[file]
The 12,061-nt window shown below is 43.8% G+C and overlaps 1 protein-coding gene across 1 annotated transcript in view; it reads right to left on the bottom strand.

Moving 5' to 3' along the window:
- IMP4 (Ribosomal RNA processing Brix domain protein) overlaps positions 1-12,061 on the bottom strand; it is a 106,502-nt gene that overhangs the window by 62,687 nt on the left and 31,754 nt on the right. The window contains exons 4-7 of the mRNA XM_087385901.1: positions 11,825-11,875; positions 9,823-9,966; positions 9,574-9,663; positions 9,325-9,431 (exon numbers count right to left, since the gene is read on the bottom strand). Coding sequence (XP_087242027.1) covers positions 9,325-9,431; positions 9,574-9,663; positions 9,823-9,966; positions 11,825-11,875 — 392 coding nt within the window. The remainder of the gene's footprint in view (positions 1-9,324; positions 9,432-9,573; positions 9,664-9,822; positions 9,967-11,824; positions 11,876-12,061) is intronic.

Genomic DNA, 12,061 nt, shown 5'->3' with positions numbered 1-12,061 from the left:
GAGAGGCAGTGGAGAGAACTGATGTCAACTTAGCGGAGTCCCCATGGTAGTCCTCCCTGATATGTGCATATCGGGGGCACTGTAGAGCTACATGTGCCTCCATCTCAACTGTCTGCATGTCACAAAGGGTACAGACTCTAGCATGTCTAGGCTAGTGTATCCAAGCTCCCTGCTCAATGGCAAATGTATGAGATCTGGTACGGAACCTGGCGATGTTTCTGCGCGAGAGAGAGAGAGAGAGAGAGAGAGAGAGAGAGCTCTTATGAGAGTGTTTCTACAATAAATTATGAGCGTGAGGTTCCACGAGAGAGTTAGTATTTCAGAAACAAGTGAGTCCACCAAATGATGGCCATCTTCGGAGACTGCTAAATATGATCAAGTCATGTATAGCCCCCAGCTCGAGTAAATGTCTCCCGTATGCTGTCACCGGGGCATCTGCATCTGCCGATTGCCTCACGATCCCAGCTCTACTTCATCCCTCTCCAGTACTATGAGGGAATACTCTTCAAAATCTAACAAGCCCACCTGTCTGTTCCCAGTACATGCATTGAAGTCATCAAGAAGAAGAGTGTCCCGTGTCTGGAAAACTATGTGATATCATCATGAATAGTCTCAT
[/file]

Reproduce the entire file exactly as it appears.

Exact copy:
The 12,061-nt window shown below is 43.8% G+C and overlaps 1 protein-coding gene across 1 annotated transcript in view; it reads right to left on the bottom strand.

Moving 5' to 3' along the window:
- IMP4 (Ribosomal RNA processing Brix domain protein) overlaps positions 1-12,061 on the bottom strand; it is a 106,502-nt gene that overhangs the window by 62,687 nt on the left and 31,754 nt on the right. The window contains exons 4-7 of the mRNA XM_087385901.1: positions 11,825-11,875; positions 9,823-9,966; positions 9,574-9,663; positions 9,325-9,431 (exon numbers count right to left, since the gene is read on the bottom strand). Coding sequence (XP_087242027.1) covers positions 9,325-9,431; positions 9,574-9,663; positions 9,823-9,966; positions 11,825-11,875 — 392 coding nt within the window. The remainder of the gene's footprint in view (positions 1-9,324; positions 9,432-9,573; positions 9,664-9,822; positions 9,967-11,824; positions 11,876-12,061) is intronic.

Genomic DNA, 12,061 nt, shown 5'->3' with positions numbered 1-12,061 from the left:
GAGAGGCAGTGGAGAGAACTGATGTCAACTTAGCGGAGTCCCCATGGTAGTCCTCCCTGATATGTGCATATCGGGGGCACTGTAGAGCTACATGTGCCTCCATCTCAACTGTCTGCATGTCACAAAGGGTACAGACTCTAGCATGTCTAGGCTAGTGTATCCAAGCTCCCTGCTCAATGGCAAATGTATGAGATCTGGTACGGAACCTGGCGATGTTTCTGCGCGAGAGAGAGAGAGAGAGAGAGAGAGAGAGAGAGCTCTTATGAGAGTGTTTCTACAATAAATTATGAGCGTGAGGTTCCACGAGAGAGTTAGTATTTCAGAAACAAGTGAGTCCACCAAATGATGGCCATCTTCGGAGACTGCTAAATATGATCAAGTCATGTATAGCCCCCAGCTCGAGTAAATGTCTCCCGTATGCTGTCACCGGGGCATCTGCATCTGCCGATTGCCTCACGATCCCAGCTCTACTTCATCCCTCTCCAGTACTATGAGGGAATACTCTTCAAAATCTAACAAGCCCACCTGTCTGTTCCCAGTACATGCATTGAAGTCATCAAGAAGAAGAGTGTCCCGTGTCTGGAAAACTATGTGATATCATCATGAATAGTCTCAT